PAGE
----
Can land use regulations and taxes help mitigate vehicular CO2 emissions? An empirical study of Japanese cities

Kazuyuki Iwata, Shunsuke Managi

Research output: Contribution to journalArticle

4 Citations (Scopus)

Abstract

This study advocates a multi-dimensional urban planning strategy to help combat climate change under local—and not national—policies. However, the literature does not provide adequate guidance to local governments seeking to enhance urbanization and in turn reduce vehicular carbon dioxide (CO2) emissions. Therefore, this study sheds light on the effects of the following four urban planning instruments on vehicular CO2 emissions: urbanization promoting areas, urbanization control areas, urban planning taxes and property taxes. Using Japanese city-level data from 1990 to 2010, we find that the two urbanization area planning instruments and the urban planning taxes help lower emissions by increasing population density in low-density cities and that property taxes help reduce emissions in high-density cities. However, the increased population density associated with these instruments can lead to other negative outcomes, including increased traffic accidents, increased crime and a decrease in the facility condition index. City governments should consider complementary policies to mitigate such negative outcomes when employing planning instruments aiming to increase population density.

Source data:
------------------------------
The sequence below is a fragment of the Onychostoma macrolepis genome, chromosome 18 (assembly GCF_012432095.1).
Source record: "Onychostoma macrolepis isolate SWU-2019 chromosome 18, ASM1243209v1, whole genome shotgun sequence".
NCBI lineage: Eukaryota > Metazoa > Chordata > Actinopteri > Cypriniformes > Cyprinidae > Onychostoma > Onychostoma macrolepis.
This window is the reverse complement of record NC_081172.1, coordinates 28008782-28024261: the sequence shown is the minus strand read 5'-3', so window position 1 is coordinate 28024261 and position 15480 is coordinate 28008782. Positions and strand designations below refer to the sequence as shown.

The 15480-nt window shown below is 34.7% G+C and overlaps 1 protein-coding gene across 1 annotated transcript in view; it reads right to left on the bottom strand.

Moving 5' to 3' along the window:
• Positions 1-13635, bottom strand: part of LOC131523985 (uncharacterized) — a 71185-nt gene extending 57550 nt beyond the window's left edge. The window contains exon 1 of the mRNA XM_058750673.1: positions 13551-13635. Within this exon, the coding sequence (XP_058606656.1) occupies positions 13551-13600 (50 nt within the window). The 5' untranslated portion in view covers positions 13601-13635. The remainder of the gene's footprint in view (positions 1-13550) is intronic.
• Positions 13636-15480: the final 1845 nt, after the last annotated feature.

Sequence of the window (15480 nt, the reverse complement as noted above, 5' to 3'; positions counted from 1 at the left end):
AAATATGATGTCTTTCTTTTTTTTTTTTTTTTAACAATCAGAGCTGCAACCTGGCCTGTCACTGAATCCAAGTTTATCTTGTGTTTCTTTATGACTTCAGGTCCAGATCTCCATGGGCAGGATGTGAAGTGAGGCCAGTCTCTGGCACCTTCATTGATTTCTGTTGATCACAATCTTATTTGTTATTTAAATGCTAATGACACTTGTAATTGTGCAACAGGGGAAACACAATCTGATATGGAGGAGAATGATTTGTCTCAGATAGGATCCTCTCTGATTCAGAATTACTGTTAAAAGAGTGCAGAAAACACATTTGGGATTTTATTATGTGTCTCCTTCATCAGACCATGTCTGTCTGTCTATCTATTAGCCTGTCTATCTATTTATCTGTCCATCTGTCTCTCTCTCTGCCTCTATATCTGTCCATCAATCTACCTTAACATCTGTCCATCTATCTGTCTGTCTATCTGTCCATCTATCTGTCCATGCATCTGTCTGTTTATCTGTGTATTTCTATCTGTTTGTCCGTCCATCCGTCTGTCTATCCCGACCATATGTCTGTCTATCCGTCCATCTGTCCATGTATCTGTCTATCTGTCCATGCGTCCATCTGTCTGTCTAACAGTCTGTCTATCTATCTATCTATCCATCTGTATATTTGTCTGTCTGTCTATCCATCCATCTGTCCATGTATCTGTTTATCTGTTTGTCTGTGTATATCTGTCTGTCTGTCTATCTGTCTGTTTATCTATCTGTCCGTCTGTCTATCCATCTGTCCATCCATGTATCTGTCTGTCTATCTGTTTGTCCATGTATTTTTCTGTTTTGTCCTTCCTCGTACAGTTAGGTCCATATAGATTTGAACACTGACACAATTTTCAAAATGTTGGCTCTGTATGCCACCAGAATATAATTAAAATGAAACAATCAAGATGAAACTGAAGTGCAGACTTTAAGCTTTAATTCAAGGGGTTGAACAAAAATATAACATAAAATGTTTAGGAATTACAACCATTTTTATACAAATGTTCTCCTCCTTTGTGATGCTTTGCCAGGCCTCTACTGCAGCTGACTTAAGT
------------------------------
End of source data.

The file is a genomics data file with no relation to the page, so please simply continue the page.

Original languageEnglish
Pages (from-to)356-372
Number of pages17
JournalUrban Policy and Research
Volume34
Issue number4
DOIs
Publication statusPublished - Oct 1 2016

All Science Journal Classification (ASJC) codes

  • Geography, Planning and Development
  • Urban Studies

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